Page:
More and more, people are realizing that their personal information is being made public. Most of us carry cell phones that are constantly gathering, and in some cases, sharing information we might not prefer they didn’t. Google alone has enough information about most of us to make suggestions that are either clairvoyant or intrusive, depending on how you feel about it.
This rapid growth in information gathering has another feature that should be concerning to the public. Data is being requested and turned over to authorities to help them with criminal investigations.
The way this is handled raises a number of issues and could easily be considered a violation of your rights. The use of “keyword” warrants and geofence warrants will likely lead to legal battles in the future.
The Basics of a Warrant
Getting a search warrant in Texas requires law enforcement to demonstrate a few key facts. Officials must provide a sworn affidavit containing facts that establish probable cause that:
- A specific criminal offense has been committed
- The property or items to be searched are evidence of the offense or evidence that a particular person committed that offense
- The property or items to be searched for or seized are located at or on the particular person, place, or thing to be searched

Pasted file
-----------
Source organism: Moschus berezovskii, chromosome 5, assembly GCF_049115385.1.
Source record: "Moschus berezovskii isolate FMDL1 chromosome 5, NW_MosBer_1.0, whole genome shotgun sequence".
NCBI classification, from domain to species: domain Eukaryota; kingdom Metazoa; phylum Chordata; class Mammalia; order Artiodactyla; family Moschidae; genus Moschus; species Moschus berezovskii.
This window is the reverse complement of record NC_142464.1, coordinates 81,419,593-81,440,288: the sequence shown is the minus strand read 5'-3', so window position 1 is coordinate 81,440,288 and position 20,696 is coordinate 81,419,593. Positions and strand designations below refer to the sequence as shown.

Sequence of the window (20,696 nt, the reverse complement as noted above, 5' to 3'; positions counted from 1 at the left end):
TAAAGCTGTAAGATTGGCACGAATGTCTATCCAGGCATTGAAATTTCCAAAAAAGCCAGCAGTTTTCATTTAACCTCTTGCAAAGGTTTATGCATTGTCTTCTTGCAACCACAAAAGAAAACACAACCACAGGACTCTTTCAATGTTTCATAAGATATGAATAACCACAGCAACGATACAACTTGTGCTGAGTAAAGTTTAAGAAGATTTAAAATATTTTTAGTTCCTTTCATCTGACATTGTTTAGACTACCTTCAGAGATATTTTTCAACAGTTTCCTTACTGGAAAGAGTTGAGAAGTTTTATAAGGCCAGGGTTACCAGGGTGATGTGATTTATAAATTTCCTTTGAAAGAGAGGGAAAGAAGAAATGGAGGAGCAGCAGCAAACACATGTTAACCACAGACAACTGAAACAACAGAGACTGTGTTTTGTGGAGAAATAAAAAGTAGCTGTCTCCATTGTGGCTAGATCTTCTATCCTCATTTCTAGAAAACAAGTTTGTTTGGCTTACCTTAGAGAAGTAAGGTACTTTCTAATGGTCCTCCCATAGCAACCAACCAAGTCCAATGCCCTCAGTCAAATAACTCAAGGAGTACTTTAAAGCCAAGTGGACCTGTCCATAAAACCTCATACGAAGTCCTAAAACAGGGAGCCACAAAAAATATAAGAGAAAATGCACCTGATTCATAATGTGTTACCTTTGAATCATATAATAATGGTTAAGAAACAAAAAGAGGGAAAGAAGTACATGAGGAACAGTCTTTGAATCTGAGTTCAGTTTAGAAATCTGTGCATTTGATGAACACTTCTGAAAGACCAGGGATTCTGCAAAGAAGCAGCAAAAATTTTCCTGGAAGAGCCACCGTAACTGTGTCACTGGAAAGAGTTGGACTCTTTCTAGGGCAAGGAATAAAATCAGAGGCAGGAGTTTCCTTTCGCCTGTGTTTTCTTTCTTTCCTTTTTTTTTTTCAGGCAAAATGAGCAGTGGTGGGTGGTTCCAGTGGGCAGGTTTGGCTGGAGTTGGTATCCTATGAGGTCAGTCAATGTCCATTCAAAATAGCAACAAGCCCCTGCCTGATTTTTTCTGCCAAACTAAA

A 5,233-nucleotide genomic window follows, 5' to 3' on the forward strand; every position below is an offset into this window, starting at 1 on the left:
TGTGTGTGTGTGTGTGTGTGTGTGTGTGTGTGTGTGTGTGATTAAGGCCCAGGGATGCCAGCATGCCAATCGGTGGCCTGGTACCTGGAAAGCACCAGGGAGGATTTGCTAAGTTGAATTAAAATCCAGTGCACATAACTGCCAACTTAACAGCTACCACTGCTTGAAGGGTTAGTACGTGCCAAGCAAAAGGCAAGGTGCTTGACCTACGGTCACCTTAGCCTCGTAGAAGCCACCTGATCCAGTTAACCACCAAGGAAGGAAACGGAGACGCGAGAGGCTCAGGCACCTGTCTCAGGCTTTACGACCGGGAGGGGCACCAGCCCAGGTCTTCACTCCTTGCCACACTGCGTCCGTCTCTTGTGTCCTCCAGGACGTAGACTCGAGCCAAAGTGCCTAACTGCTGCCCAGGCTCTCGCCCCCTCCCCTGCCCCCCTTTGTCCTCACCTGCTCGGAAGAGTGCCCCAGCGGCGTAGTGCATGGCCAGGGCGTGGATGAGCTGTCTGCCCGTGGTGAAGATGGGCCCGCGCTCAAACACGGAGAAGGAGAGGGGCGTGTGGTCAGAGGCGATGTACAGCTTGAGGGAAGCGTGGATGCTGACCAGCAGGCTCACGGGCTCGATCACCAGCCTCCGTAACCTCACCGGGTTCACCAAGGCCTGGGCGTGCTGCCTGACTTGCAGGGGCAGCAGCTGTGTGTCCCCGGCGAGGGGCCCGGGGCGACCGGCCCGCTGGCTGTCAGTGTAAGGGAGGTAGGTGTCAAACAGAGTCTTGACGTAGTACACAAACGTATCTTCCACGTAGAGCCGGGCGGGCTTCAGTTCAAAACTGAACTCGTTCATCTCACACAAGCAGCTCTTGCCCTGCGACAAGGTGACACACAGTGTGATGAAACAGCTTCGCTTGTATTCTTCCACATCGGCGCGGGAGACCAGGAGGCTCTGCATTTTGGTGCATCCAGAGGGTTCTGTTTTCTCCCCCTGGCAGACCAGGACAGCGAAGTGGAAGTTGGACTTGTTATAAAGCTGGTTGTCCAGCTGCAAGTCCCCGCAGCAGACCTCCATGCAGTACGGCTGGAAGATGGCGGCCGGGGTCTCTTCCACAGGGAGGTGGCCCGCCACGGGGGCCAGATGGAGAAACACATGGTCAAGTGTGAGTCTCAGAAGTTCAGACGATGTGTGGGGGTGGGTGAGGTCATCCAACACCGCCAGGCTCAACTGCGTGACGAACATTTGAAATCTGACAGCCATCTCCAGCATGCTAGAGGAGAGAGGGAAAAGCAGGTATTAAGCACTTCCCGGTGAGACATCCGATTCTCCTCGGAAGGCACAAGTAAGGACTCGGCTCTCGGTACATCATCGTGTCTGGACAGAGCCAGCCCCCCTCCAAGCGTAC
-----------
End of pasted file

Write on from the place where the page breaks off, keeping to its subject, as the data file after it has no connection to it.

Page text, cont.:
While there are complications and exceptions, this is the general idea behind a search warrant.
What Are Keyword and Geofence Warrants?
A keyword warrant is a request from police to Google (or another search engine) to provide information about any users who entered particular search terms related to a crime and in the area around the crime. As an example, if someone robbed a bank, police might ask Google to provide information regarding anyone who searched for “how to rob a bank” in the region where the crime occurred.
A geofence warrant is both more common and more controversial. A geofence warrant would have police ask for data from any devices that were located in the area where a crime occurred. In the previous example, it would mean gathering the information from every worker, customer, or bystander in or around the bank that was robbed at the time of the robbery.
What’s the Controversy?
Going back to the basics of a search warrant, you can identify a serious flaw in the unfettered use of geofence warrants. The vast majority of the information being gathered in these instances is not going to be evidence of the crime or that a particular person committed the crime.
Warrants are necessary because they protect the public from violations of our right to privacy. If someone steals your neighbor’s jewelry, police can’t search your house, and all the neighbor’s houses, in the hopes that maybe one of you did it. If they don’t have a valid reason to think you committed a crime, you can’t be searched.
Call an Experienced Attorney if You Are Served With a Warrant
The rules surrounding warrants and criminal investigations are complicated. If you’re involved in a criminal investigation, you should speak to a lawyer as soon as possible. At Lee & Wood, LP, our Fort Worth criminal defense attorneys have extensive experience. We can protect your rights. Call 817-678-6771 or contact us online to schedule a free consultation.